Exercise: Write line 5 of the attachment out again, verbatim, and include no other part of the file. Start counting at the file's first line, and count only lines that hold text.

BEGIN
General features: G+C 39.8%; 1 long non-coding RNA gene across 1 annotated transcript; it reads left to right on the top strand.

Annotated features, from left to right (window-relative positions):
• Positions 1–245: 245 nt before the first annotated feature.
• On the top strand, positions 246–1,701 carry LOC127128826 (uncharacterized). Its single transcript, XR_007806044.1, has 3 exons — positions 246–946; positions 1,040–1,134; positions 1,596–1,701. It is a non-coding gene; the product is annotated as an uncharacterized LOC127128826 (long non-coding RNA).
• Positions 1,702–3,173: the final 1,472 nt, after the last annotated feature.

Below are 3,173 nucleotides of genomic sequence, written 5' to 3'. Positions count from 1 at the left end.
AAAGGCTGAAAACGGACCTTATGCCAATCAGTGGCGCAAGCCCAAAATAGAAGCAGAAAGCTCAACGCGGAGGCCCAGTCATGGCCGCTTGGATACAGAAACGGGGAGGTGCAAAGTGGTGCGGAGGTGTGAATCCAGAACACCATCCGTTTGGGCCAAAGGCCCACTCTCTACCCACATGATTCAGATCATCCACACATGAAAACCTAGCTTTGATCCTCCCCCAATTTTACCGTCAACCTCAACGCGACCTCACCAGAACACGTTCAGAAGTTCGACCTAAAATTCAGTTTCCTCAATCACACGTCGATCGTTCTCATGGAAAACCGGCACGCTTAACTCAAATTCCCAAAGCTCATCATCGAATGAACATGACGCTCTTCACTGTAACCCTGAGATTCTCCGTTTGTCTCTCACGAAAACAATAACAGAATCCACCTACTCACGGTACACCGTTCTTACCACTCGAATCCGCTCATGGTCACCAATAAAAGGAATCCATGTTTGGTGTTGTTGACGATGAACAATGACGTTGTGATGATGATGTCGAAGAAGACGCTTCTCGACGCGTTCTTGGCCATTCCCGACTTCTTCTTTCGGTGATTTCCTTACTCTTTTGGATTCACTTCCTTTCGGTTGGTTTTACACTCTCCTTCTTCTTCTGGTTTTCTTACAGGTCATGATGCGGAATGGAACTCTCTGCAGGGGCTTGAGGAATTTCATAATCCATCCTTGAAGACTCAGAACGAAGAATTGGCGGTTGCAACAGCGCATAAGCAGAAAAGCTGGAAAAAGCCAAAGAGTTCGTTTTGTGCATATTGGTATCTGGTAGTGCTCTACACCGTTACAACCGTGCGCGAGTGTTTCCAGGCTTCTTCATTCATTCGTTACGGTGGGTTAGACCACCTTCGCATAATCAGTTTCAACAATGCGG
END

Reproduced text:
• Positions 1,702–3,173: the final 1,472 nt, after the last annotated feature.